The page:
Fall down the rabbit hole with multi-media artist Nina Saunders, whose work with furniture and taxidermy is witty, elegant and powerful
I first discovered Nina Saunders’ work while on a course at Chelsea College of Art. She came to speak and showed some slides and I remember being completely blown away because the images elicited an actual, physical reaction – as if my body groaned and sighed. It wasn’t a negative feeling, more one of instinctual familiarity; as though I ‘felt’ the work.
I mentioned this to her when we met up for a chat at Hang-Up Gallery in Stoke Newington recently and her response resonated as much as her work does:
“Your body already has a relationship with a chair which is so familiar. It instinctively knows how to respond – it anticipates sitting down, for instance. But then the tables are turned because the chair is altered in some profound way and your body reacts instinctively, trying to process that new information.”
As we talked, we lamented the fact that words often get in the way when one is asked to explain their work as a visual artist. After all, it’s called visual art for a reason. Additionally, the audience brings themselves to the work – art is perceived through one’s own lens and is a very personal experience.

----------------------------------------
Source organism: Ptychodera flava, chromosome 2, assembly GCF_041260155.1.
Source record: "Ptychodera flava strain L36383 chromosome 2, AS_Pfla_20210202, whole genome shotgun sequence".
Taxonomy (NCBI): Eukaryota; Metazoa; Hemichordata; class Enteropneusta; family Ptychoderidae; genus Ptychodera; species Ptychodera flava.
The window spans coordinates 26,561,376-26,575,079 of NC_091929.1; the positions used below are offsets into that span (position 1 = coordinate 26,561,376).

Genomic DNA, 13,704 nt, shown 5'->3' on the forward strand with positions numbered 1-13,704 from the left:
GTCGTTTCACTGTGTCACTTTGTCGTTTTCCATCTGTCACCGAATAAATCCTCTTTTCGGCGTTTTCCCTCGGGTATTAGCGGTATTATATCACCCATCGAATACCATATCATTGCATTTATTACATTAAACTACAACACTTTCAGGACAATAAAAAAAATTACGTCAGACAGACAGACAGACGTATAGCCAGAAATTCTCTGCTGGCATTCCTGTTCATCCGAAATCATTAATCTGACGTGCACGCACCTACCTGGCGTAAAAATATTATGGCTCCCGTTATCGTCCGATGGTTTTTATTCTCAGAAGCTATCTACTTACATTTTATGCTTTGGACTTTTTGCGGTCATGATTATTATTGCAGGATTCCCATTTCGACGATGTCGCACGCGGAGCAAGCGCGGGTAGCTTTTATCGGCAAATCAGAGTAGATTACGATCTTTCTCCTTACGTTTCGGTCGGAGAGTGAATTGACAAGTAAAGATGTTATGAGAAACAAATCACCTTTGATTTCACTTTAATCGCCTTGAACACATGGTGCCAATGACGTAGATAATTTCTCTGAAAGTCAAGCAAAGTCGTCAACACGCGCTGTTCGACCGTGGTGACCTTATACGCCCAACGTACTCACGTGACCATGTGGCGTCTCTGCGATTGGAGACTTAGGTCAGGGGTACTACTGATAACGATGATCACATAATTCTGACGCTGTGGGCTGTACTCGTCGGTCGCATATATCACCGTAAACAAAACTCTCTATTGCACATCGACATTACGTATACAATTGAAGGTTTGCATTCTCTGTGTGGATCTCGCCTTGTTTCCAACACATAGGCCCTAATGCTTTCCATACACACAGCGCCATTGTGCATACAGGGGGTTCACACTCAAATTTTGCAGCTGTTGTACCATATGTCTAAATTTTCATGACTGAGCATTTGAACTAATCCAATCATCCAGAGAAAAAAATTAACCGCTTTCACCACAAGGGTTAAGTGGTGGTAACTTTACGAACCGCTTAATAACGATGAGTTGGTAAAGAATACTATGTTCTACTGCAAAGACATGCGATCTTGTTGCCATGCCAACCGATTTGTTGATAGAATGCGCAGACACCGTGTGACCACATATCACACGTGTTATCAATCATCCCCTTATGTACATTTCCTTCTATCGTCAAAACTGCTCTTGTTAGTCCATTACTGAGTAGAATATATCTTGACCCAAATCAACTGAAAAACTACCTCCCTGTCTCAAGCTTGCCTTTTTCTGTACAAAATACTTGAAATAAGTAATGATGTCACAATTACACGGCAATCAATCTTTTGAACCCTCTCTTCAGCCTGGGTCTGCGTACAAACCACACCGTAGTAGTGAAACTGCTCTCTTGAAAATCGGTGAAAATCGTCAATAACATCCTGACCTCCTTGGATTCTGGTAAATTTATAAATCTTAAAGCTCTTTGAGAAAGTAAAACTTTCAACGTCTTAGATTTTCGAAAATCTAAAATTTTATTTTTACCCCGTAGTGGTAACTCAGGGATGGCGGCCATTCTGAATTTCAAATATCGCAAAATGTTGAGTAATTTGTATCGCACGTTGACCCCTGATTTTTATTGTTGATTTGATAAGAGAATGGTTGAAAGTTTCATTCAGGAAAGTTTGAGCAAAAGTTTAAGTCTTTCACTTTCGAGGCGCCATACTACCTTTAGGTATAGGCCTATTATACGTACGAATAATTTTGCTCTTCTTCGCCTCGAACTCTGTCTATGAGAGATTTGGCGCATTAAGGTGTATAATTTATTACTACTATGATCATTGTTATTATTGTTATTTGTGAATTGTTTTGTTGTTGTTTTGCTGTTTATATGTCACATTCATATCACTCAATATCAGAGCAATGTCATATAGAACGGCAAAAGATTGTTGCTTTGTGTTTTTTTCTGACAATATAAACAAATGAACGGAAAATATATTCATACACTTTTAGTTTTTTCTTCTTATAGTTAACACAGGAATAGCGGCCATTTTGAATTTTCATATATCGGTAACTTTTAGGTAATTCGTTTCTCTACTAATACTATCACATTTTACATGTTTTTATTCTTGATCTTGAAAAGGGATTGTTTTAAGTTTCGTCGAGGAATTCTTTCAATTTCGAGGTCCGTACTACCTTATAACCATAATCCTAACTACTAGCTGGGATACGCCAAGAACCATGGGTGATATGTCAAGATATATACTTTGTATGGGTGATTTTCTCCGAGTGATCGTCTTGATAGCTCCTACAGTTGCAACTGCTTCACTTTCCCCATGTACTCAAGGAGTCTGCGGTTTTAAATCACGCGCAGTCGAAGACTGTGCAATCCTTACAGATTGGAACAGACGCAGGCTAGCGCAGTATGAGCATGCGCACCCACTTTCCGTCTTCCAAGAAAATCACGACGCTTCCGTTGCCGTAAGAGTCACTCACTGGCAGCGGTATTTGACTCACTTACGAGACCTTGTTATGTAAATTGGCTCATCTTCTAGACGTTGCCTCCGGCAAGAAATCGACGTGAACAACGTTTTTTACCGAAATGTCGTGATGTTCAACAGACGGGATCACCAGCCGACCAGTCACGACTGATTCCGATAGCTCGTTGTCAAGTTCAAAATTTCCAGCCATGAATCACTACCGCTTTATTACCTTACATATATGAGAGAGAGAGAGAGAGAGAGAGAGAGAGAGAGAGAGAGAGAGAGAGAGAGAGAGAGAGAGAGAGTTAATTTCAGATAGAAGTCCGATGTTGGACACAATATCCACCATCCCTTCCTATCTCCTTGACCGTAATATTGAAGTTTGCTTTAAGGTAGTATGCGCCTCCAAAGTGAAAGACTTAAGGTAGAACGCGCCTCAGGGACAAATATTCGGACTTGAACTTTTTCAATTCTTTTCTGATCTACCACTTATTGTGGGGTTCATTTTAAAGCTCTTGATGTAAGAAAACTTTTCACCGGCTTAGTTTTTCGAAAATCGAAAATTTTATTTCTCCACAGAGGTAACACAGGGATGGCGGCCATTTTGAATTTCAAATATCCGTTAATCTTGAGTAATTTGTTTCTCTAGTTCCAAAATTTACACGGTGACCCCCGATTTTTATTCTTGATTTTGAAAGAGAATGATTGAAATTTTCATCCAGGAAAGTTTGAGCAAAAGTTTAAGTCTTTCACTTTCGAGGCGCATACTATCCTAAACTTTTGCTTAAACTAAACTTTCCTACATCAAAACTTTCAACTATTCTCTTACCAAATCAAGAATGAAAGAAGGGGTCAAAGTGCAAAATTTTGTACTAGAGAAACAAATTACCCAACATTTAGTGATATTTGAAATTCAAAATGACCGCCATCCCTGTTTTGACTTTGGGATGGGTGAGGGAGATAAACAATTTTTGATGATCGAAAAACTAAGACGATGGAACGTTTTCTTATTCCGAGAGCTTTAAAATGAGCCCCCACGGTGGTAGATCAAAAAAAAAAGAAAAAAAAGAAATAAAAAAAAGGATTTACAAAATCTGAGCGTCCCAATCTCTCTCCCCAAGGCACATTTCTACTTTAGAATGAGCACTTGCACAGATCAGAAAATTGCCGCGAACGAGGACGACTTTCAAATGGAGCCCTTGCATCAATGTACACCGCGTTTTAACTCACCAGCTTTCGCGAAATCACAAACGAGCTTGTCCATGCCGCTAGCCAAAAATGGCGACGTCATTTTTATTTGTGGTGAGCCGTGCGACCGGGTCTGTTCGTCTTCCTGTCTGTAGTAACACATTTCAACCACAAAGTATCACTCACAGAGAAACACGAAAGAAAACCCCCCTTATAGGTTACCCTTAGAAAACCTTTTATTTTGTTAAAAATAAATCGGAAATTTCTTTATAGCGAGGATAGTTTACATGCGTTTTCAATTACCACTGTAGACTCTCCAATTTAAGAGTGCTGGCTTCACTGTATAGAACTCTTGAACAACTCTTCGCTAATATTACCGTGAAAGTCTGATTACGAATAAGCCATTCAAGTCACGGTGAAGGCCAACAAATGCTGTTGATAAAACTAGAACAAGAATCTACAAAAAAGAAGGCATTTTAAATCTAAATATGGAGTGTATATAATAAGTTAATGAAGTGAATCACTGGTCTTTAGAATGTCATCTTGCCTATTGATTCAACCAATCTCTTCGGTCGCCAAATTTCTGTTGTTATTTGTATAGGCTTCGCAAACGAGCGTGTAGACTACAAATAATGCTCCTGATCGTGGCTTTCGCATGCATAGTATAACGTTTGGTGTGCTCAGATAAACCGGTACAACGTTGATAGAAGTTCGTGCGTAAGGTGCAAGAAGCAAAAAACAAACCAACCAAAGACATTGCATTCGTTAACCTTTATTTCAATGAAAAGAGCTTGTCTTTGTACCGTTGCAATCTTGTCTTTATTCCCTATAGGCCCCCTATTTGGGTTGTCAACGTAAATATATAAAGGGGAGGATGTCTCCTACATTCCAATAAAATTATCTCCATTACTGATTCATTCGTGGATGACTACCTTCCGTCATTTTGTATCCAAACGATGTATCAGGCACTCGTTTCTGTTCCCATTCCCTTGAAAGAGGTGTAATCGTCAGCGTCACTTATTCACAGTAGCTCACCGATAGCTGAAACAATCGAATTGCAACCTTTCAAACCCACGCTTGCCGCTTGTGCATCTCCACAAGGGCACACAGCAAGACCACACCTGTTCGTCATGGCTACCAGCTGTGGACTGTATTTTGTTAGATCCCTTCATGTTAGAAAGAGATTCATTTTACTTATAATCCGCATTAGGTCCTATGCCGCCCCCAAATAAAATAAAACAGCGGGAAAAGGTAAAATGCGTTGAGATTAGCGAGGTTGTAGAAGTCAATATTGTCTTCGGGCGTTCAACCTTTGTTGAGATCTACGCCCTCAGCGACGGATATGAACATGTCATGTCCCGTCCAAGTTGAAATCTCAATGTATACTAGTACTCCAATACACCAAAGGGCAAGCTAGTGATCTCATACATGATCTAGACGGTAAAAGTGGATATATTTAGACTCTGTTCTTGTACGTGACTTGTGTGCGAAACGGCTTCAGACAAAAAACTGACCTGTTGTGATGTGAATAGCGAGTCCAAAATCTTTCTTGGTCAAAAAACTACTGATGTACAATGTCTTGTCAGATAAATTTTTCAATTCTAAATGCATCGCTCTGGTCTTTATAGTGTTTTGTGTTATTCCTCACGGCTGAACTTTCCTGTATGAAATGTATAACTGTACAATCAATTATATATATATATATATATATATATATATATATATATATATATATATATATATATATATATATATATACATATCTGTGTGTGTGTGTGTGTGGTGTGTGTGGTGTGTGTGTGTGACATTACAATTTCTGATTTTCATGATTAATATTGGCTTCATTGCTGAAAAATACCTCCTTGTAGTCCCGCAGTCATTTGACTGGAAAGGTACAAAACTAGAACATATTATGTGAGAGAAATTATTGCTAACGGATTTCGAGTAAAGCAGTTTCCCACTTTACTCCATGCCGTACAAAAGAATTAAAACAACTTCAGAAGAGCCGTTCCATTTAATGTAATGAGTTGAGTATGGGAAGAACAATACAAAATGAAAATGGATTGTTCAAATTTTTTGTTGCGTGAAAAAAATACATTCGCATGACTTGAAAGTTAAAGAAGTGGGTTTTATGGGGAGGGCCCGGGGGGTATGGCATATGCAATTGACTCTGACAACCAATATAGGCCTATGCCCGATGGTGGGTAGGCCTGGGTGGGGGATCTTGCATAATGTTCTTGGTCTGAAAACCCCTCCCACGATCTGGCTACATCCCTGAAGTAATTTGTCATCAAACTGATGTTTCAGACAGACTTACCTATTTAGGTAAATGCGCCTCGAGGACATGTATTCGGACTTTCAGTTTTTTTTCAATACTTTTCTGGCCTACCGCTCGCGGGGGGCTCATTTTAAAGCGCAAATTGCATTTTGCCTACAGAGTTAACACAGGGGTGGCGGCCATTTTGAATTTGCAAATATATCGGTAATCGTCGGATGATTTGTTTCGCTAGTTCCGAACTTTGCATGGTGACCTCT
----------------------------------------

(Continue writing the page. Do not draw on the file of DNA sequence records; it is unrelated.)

Interestingly, Nina says that once a piece is finished and released into the world she feels that it’s no longer hers; it belongs to the audience.
Originally from Denmark, Nina came to London at the age of 17, where she met, fell in love with and eventually married the acclaimed photographer Red Saunders, one of the founders of Rock against Racism, a movement that had a profound influence and cultural impact in the late 1970’s. I can only imagine what an exciting time that must have been.
Nina earned a First Class degree at Central Saint Martins College of Art and, as luck would have it, Charles Saatchi came across her work and bought a piece. As they say, ‘the rest is history’, which includes an impressive list of exhibitions, solo shows, museum shows, numerous awards and public art commissions. In addition to being highly regarded in London’s contemporary art world, Nina is one of Denmark’s leading contemporary artists. Her work is held in collections in the UK and internationally, including The Arts Council, The V&A and Denmark’s Esbjerg Kunstmuseum, to name but three.
Alongside the current Hang-Up Collections Autumn Edition show (go see it but be quick – it ends on 2nd Dec), Nina has just released a collection of limited edition prints and is currently working on two more, and, as she says, “a print that’s turning into an installation and back again”, Tea with Andy (Warhol), which will be exhibited at Hang-Up Gallery from 24th January.
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Cover image: Greta’s Party 2015, Hermes flagship store, Madison Avenue, NYC; photo ©Tom Sibley